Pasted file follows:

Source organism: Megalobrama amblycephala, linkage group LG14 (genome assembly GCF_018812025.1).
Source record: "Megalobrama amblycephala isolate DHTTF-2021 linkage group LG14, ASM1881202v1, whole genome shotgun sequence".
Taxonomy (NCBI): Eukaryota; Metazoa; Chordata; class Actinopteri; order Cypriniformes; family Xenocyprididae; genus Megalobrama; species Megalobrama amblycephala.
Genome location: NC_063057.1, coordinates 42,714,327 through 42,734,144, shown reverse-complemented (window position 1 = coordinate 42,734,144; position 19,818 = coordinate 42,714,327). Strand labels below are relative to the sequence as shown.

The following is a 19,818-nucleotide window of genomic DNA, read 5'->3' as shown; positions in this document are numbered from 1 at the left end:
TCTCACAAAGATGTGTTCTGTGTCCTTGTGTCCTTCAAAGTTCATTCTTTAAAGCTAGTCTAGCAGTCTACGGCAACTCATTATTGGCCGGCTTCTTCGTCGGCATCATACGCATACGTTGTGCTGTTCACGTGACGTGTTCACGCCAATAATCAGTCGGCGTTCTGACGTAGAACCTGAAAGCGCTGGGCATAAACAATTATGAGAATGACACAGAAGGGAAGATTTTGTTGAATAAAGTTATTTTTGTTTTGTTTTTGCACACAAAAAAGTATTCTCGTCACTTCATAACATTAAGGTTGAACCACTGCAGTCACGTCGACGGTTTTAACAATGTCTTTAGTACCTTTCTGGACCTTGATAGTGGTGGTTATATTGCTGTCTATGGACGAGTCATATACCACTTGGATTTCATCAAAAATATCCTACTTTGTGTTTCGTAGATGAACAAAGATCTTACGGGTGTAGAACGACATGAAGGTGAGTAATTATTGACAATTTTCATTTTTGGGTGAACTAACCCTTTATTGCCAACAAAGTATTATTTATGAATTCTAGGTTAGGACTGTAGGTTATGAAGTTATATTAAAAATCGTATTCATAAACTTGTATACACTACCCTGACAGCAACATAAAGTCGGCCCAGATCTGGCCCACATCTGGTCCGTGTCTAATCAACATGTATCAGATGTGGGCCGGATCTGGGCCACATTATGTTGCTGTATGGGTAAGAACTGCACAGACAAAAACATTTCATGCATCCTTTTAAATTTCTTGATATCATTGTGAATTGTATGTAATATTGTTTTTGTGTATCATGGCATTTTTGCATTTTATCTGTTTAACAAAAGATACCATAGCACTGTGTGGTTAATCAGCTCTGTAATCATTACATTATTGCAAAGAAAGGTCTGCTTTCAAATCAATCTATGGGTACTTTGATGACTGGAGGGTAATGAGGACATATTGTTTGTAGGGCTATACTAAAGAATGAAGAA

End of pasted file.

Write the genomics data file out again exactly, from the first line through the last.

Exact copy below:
Source organism: Megalobrama amblycephala, linkage group LG14 (genome assembly GCF_018812025.1).
Source record: "Megalobrama amblycephala isolate DHTTF-2021 linkage group LG14, ASM1881202v1, whole genome shotgun sequence".
Taxonomy (NCBI): Eukaryota; Metazoa; Chordata; class Actinopteri; order Cypriniformes; family Xenocyprididae; genus Megalobrama; species Megalobrama amblycephala.
Genome location: NC_063057.1, coordinates 42,714,327 through 42,734,144, shown reverse-complemented (window position 1 = coordinate 42,734,144; position 19,818 = coordinate 42,714,327). Strand labels below are relative to the sequence as shown.

The following is a 19,818-nucleotide window of genomic DNA, read 5'->3' as shown; positions in this document are numbered from 1 at the left end:
TCTCACAAAGATGTGTTCTGTGTCCTTGTGTCCTTCAAAGTTCATTCTTTAAAGCTAGTCTAGCAGTCTACGGCAACTCATTATTGGCCGGCTTCTTCGTCGGCATCATACGCATACGTTGTGCTGTTCACGTGACGTGTTCACGCCAATAATCAGTCGGCGTTCTGACGTAGAACCTGAAAGCGCTGGGCATAAACAATTATGAGAATGACACAGAAGGGAAGATTTTGTTGAATAAAGTTATTTTTGTTTTGTTTTTGCACACAAAAAAGTATTCTCGTCACTTCATAACATTAAGGTTGAACCACTGCAGTCACGTCGACGGTTTTAACAATGTCTTTAGTACCTTTCTGGACCTTGATAGTGGTGGTTATATTGCTGTCTATGGACGAGTCATATACCACTTGGATTTCATCAAAAATATCCTACTTTGTGTTTCGTAGATGAACAAAGATCTTACGGGTGTAGAACGACATGAAGGTGAGTAATTATTGACAATTTTCATTTTTGGGTGAACTAACCCTTTATTGCCAACAAAGTATTATTTATGAATTCTAGGTTAGGACTGTAGGTTATGAAGTTATATTAAAAATCGTATTCATAAACTTGTATACACTACCCTGACAGCAACATAAAGTCGGCCCAGATCTGGCCCACATCTGGTCCGTGTCTAATCAACATGTATCAGATGTGGGCCGGATCTGGGCCACATTATGTTGCTGTATGGGTAAGAACTGCACAGACAAAAACATTTCATGCATCCTTTTAAATTTCTTGATATCATTGTGAATTGTATGTAATATTGTTTTTGTGTATCATGGCATTTTTGCATTTTATCTGTTTAACAAAAGATACCATAGCACTGTGTGGTTAATCAGCTCTGTAATCATTACATTATTGCAAAGAAAGGTCTGCTTTCAAATCAATCTATGGGTACTTTGATGACTGGAGGGTAATGAGGACATATTGTTTGTAGGGCTATACTAAAGAATGAAGAA